16 November 1933 The USSR and the United States established diplomatic relations, interrupting the 16-year period of mutual non-recognition, not at all characteristic of the Russian-American relations that were established 200 years ago.
What is common between these two memorable dates? Perhaps the fact that during the Crimean War, when Russia turned out to be, in fact, one-on-one with all of Europe, only the young overseas republic consistently pursued a foreign policy benevolent line for St. Petersburg.
From the moment of the war of the North American colonies for independence and up to the middle of the nineteenth century, Russia and the United States could be proud of extremely good and mutually beneficial relations. Of course, trade disputes and quarrels sometimes arose in the northern part of the Pacific Ocean, but in general they did not spoil the overall picture. Of course, both Russians and Americans knew little about each other at that time, and the more remarkable was the position of the United States during the Crimean War.
25 January 1854 in Washington, died Russian envoy and Dean of the diplomatic corps A. A. Bodisko. Both houses of the US Congress, in deference to the memory of the deceased, interrupted their work for one day, which was an unprecedented act. The mourning ceremony was attended by the President of the United States . In the conditions when the press of almost all of Europe scourged the “expansionism” of Russia, this was an impressive display of solidarity.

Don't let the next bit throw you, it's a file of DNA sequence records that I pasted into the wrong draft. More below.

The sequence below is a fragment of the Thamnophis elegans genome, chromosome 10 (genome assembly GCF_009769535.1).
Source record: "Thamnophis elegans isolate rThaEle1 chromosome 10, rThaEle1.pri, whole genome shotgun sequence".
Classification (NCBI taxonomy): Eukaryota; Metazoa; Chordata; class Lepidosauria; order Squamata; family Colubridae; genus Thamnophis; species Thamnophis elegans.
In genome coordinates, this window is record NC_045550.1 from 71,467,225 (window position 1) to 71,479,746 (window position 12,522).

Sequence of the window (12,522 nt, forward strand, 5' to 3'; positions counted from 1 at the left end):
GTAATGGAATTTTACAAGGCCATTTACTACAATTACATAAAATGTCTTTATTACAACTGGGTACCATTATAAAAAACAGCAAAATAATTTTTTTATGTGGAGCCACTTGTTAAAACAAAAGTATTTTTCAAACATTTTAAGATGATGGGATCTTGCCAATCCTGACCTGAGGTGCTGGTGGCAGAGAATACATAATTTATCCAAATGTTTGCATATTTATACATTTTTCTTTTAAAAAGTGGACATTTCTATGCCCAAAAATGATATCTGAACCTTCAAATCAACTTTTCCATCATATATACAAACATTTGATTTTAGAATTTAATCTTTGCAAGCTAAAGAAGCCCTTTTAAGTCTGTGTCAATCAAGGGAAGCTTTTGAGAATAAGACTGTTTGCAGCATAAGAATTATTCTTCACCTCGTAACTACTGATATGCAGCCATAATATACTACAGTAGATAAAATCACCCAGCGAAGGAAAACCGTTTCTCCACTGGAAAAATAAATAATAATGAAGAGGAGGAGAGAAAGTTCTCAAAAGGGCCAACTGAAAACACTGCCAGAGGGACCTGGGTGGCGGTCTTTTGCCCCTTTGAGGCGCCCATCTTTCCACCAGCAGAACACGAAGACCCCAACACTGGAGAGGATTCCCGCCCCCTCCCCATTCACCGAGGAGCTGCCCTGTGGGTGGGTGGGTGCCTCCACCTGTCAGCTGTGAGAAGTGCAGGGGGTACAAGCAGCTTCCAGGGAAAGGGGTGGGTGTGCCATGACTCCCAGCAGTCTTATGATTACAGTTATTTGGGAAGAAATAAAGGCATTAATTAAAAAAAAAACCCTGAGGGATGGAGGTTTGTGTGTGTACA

For St. Petersburg, US neutrality in the escalating war was preferable, as it promised the possibility of circumventing the Anglo-French naval blockade with the help of American trade fleet. The United States hastened to assure that it intended to pursue such a course. Moreover, accepting credentials from the new Russian envoy to Washington in March 1854, US President F. Pearce stated that “if events expand the field of struggle and the United States is forced to take part in it, then we can say with confidence that they will not speak on the side of the enemies of Russia ”.
Thus, from the very beginning of the Crimean War, American neutrality was markedly benevolent towards Russia. This trend was further strengthened after the entry of England and France in the end of March 1854 into the war. In addition to the traditional sympathies for Russia in the formation of the US foreign policy, equally traditional Anglo-American contradictions played a central role. The United States actively competed with London for influence in Latin America and in the struggle for leadership in maritime trade. Therefore, the strengthening of England was absolutely unprofitable for Washington. On the contrary, while Russia hampered the military potential of the “mistress of the seas," the Americans could seriously strengthen their positions in the Western Hemisphere. Back in March 1854, the American envoy in London, J. Buchanan, warned British Foreign Secretary Lord Clarendon that it might be necessary for the United States to become an ally of Russia.